New Paper in Journal of Cognitive Neuroscience

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Paying attention can heighten perception by quieting internally generated brain activity.

The lab of UC Berkeley Professor of Optometry and Vision Science Michael Silver has published a paper in the Journal of Cognitive Neuroscience. The lead author of the study is Dr. David Bressler, formerly a Vision Science doctoral graduate student; Dr. Ariel Rokem, a former Neuroscience doctoral graduate student, is a co-author; and Dr. Silver is the senior author.

Berkeley Neuroscience Article

Rachel Henderson of the Helen Wills Neuroscience Institute wrote a nice piece on the new study for the Berkeley Neuroscience website. See below for her introduction and a link to the full article.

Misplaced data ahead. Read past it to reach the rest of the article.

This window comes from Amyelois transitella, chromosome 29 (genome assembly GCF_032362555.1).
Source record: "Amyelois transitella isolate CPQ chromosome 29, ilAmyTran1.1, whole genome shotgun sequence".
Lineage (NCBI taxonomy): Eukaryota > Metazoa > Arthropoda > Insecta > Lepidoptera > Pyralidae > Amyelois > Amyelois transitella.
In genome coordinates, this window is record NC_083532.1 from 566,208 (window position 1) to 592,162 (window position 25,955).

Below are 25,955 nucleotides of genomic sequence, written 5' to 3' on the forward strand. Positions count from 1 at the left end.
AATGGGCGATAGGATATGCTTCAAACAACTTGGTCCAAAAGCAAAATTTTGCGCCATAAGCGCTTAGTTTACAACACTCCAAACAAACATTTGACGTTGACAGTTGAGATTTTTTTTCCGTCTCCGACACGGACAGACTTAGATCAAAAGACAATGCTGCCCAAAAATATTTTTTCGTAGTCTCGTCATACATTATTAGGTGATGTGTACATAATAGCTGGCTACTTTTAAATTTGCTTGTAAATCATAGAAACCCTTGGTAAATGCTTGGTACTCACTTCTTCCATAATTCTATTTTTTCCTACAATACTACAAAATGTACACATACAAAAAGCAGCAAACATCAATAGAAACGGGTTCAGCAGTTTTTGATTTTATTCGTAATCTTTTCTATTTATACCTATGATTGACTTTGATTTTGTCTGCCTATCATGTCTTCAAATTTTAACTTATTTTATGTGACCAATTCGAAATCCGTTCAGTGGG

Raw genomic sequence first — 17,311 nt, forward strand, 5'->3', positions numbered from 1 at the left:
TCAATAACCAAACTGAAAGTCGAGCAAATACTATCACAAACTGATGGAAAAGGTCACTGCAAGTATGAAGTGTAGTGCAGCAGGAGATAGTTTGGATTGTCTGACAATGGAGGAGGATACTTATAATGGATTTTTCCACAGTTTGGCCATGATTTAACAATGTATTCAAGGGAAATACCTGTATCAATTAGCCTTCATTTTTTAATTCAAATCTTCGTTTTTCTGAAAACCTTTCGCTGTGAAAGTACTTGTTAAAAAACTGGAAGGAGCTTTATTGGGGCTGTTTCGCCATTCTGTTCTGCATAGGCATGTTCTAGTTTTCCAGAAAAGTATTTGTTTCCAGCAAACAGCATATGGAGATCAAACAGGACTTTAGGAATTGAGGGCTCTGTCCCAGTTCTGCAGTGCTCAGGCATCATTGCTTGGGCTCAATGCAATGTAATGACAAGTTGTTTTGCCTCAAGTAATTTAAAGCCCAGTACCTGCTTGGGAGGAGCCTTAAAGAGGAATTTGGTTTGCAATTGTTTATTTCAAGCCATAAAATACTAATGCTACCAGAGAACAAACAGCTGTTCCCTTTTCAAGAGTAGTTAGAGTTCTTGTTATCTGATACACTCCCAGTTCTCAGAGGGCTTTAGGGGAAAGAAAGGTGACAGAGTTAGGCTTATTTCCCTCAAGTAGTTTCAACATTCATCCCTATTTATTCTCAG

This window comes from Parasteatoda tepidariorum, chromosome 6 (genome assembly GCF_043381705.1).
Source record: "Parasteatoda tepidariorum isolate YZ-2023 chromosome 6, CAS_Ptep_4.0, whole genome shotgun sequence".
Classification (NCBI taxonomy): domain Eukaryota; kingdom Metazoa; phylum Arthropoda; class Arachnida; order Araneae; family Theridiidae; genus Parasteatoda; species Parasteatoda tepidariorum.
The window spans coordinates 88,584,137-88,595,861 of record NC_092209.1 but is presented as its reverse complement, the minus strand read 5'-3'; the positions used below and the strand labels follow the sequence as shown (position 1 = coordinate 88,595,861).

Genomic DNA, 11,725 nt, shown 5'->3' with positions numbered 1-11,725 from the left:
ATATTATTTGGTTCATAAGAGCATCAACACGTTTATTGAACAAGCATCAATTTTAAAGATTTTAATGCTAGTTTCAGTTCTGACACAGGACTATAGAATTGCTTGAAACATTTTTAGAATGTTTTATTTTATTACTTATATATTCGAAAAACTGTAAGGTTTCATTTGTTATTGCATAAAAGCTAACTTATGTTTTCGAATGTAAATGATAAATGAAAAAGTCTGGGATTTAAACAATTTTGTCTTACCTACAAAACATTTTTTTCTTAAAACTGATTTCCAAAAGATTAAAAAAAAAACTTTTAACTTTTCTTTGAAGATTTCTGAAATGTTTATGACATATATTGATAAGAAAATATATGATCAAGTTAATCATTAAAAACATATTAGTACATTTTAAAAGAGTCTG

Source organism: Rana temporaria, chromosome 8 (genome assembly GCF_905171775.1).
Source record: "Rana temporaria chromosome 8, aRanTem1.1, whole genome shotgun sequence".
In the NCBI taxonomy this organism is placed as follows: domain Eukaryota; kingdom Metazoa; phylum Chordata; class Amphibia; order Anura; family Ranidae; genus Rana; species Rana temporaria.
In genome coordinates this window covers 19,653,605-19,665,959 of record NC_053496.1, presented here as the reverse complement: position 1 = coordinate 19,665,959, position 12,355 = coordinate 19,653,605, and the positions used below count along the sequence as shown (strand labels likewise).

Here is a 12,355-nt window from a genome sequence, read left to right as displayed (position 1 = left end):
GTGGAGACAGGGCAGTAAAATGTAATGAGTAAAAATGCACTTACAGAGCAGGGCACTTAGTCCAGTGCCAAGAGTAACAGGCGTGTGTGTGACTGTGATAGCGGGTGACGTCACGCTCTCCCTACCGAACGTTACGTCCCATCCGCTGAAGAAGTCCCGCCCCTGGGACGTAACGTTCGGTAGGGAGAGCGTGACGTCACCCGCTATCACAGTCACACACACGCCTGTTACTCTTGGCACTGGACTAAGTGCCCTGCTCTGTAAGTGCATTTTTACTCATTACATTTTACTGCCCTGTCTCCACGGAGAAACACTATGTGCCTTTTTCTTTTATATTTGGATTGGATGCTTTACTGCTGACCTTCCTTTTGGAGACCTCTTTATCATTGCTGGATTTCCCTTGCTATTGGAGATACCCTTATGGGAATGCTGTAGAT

"If you’ve ever been distracted and didn’t notice something right in front of you, you may have realized that what we “see” isn’t simply the result of light entering our eyes — attention plays a crucial role in what we perceive. It is well known that paying attention enhances visual perception, but how that actually happens in the brain has largely been a mystery. But a new study from Michael Silver’s lab has revealed that paying close attention to a moving object lowers ongoing slow fluctuations in brain activity and that this quieting of internally generated activity is associated with better perception of objects in the outside world."

Berkeley Neuroscience Article


Read the Paper in the Journal of Cognitive Neuroscience

Silver Lab Website